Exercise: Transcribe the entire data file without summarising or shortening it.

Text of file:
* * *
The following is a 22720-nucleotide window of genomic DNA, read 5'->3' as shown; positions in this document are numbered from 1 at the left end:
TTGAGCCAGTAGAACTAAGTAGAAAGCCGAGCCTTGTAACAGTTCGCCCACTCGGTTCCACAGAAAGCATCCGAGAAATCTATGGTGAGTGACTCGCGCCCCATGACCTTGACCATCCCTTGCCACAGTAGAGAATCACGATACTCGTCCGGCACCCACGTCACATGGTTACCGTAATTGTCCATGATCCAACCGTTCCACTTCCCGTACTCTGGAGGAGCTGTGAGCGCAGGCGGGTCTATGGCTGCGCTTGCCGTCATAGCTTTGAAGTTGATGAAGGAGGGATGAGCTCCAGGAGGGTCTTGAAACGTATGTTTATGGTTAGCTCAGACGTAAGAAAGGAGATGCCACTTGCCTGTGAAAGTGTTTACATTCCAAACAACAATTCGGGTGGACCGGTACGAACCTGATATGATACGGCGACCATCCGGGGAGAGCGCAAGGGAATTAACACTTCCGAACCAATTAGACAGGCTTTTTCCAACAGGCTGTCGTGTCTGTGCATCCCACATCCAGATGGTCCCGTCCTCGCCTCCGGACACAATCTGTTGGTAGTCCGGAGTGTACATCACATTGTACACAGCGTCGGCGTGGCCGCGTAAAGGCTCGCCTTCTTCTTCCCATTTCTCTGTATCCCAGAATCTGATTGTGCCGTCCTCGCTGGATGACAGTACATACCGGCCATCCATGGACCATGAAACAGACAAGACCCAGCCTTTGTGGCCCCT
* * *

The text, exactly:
The following is a 22720-nucleotide window of genomic DNA, read 5'->3' as shown; positions in this document are numbered from 1 at the left end:
TTGAGCCAGTAGAACTAAGTAGAAAGCCGAGCCTTGTAACAGTTCGCCCACTCGGTTCCACAGAAAGCATCCGAGAAATCTATGGTGAGTGACTCGCGCCCCATGACCTTGACCATCCCTTGCCACAGTAGAGAATCACGATACTCGTCCGGCACCCACGTCACATGGTTACCGTAATTGTCCATGATCCAACCGTTCCACTTCCCGTACTCTGGAGGAGCTGTGAGCGCAGGCGGGTCTATGGCTGCGCTTGCCGTCATAGCTTTGAAGTTGATGAAGGAGGGATGAGCTCCAGGAGGGTCTTGAAACGTATGTTTATGGTTAGCTCAGACGTAAGAAAGGAGATGCCACTTGCCTGTGAAAGTGTTTACATTCCAAACAACAATTCGGGTGGACCGGTACGAACCTGATATGATACGGCGACCATCCGGGGAGAGCGCAAGGGAATTAACACTTCCGAACCAATTAGACAGGCTTTTTCCAACAGGCTGTCGTGTCTGTGCATCCCACATCCAGATGGTCCCGTCCTCGCCTCCGGACACAATCTGTTGGTAGTCCGGAGTGTACATCACATTGTACACAGCGTCGGCGTGGCCGCGTAAAGGCTCGCCTTCTTCTTCCCATTTCTCTGTATCCCAGAATCTGATTGTGCCGTCCTCGCTGGATGACAGTACATACCGGCCATCCATGGACCATGAAACAGACAAGACCCAGCCTTTGTGGCCCCT